U.S. Immigration and Customs Enforcement’s (ICE) Homeland Security Investigations (HSI) Pittsburgh Special Agents Derek Bassler and James Kilpatrick have worked together on child exploitation cases for several years, but the case of convicted predator Jeffrey Herschell was particularly challenging, requiring them to travel to the Philippines, work extensively with HSI’s international law enforcement partners and a lot more to bring Herschell to justice.
For their commitment to protecting our children from these heinous crimes and dangerous child predators, both Bassler and Kilpatrick were recognized with a Western Pennsylvania Law Enforcement Agency Directors (LEAD) award. Their perseverance in going the distance to arrest predators like Herschell, who think they can victimize children abroad and not be held accountable in America, should give pause to anyone who engages in this illegal activity.
Regarding the recent awards ceremony, Bassler said, "Child predators like Herschell victimize our children and our communities time and time again. Jim and I know with certainty that the sooner these predators are taken off the streets, our communities are much better off."
Kilpatrick has since taken his HSI Pittsburgh expertise to the Cyber Crimes Center (C-3) where he works as a National Program Manager in the Child Exploitation Investigations Unit.
United States Attorney for the Western District of Pennsylvania, David Hickton and the Western Pennsylvania Law Enforcement Agency Directors recognized both special agents and Assistant United States Attorney Jessica Smolar for their outstanding work in the successful investigation and prosecution of Jeffrey Herschell, of Washington, Pa.
The LEAD Award was designed to award members of the law enforcement community for their outstanding work for making our communities safer. Special Agents Bassler and Kilpatrick were given the Award for Outstanding Performance in Law Enforcement.
In March 2011, HSI Pittsburgh agents, with assistance from the U.S. Postal Inspection Service and the Washington Police Department, executed a search warrant on Herschell’s residence based on information HSI Pittsburgh had received from HSI Manila. Various computers and electronic storage media were seized. A forensic review of the evidence found child pornography on a thumb drive, CD and on both Herschell’s laptop and desktop computer.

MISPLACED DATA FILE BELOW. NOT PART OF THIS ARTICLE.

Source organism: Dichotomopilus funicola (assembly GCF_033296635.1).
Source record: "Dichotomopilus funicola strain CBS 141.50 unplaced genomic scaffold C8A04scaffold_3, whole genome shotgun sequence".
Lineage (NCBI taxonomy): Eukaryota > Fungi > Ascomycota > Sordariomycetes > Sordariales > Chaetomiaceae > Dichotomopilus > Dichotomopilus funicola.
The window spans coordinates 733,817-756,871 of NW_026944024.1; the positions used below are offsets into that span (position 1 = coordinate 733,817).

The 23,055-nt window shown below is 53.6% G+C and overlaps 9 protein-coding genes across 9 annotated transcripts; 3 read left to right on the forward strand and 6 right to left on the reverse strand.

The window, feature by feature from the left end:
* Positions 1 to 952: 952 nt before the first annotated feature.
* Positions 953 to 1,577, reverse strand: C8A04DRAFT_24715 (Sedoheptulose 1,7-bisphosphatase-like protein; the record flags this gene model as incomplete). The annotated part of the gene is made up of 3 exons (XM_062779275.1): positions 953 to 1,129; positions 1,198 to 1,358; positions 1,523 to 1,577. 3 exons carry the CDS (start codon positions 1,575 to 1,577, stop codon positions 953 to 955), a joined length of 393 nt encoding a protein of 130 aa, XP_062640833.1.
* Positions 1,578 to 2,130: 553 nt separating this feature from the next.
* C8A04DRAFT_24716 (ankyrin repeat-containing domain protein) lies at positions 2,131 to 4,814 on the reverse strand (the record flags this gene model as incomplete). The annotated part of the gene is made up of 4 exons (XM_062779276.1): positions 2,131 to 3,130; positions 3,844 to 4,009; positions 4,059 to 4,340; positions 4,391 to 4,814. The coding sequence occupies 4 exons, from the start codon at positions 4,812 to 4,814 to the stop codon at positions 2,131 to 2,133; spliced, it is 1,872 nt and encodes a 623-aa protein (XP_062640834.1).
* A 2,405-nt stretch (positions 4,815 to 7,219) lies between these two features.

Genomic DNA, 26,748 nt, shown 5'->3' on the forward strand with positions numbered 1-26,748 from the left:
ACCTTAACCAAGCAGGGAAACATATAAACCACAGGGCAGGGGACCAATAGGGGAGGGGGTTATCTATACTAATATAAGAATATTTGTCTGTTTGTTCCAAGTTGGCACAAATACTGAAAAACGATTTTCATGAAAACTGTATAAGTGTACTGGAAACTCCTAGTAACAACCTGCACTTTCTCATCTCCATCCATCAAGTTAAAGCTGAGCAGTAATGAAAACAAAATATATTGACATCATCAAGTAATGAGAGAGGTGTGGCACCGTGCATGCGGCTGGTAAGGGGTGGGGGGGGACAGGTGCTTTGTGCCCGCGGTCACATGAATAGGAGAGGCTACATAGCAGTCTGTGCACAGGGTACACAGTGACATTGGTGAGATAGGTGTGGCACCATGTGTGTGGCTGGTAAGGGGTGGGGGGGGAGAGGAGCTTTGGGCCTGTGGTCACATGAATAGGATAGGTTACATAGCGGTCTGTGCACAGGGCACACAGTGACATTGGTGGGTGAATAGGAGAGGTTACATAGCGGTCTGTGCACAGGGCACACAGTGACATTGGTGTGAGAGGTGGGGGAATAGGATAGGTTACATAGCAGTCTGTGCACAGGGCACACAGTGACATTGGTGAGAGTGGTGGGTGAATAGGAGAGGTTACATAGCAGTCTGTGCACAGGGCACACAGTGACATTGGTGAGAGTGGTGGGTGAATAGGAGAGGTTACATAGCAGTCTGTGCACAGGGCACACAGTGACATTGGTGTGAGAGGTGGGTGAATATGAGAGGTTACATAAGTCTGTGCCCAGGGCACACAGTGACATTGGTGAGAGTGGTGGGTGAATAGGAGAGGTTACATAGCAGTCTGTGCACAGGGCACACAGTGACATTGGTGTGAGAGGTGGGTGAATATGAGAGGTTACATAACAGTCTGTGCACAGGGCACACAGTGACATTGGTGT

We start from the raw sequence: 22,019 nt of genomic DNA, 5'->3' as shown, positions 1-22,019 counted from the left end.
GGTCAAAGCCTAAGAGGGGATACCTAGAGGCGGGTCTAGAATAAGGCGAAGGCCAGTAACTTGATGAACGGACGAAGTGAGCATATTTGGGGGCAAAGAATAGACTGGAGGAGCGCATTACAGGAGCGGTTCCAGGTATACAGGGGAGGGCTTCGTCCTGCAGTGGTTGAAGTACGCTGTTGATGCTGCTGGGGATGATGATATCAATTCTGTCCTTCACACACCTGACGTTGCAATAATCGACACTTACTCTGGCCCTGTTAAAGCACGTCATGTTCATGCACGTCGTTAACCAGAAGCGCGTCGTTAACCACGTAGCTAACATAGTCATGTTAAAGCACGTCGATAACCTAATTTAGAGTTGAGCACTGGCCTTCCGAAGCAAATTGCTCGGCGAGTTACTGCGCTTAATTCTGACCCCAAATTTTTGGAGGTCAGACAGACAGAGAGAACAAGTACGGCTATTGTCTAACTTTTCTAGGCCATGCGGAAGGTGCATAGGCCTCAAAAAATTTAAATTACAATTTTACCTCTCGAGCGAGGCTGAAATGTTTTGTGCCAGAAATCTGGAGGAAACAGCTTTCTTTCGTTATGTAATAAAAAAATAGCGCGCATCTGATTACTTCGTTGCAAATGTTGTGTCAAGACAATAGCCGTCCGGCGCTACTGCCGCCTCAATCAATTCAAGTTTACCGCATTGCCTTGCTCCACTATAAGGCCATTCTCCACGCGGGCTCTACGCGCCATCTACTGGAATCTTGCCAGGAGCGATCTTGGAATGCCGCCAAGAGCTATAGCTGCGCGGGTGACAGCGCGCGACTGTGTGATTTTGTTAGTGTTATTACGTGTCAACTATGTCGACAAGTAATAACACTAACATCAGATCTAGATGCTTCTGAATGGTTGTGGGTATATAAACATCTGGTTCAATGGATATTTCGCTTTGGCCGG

HSI Pittsburgh’s investigation revealed that Herschell, a former uniformed security officer with a private company, made multiple payments through an online pay service to recipients in the Philippines. Through forensic evidence, the special agents determined that Herschell had recorded multiple webcam cybersex shows involving what appeared to be 14 or more Filipino females of various ages engaging in explicit sexual conduct.
With the assistance of HSI Manila, HSI Pittsburgh agents traveled to the Philippines and positively identified and interviewed one of the victims depicted in the recorded webcam cybersex shows. Herschell was subsequently indicted in August 2011 for various child exploitation violations and sentenced in May to 144 months in prison and a lifetime of supervised release.
A CNN television producer, working on a documentary as part of the CNN Freedom Project, which focused on human trafficking and the sexual exploitation of minors in the Philippines, was present in the courtroom for Herschell’s sentencing hearing. The CNN producer previously traveled to the Philippines and interviewed several juveniles who described in horrific detail how they had been forced to perform explicit sexual acts for strangers during numerous webcam sessions that were broadcast throughout the world. CNN subsequently published a story about HSI Pittsburgh’s investigation of Herschell on their Freedom Project website.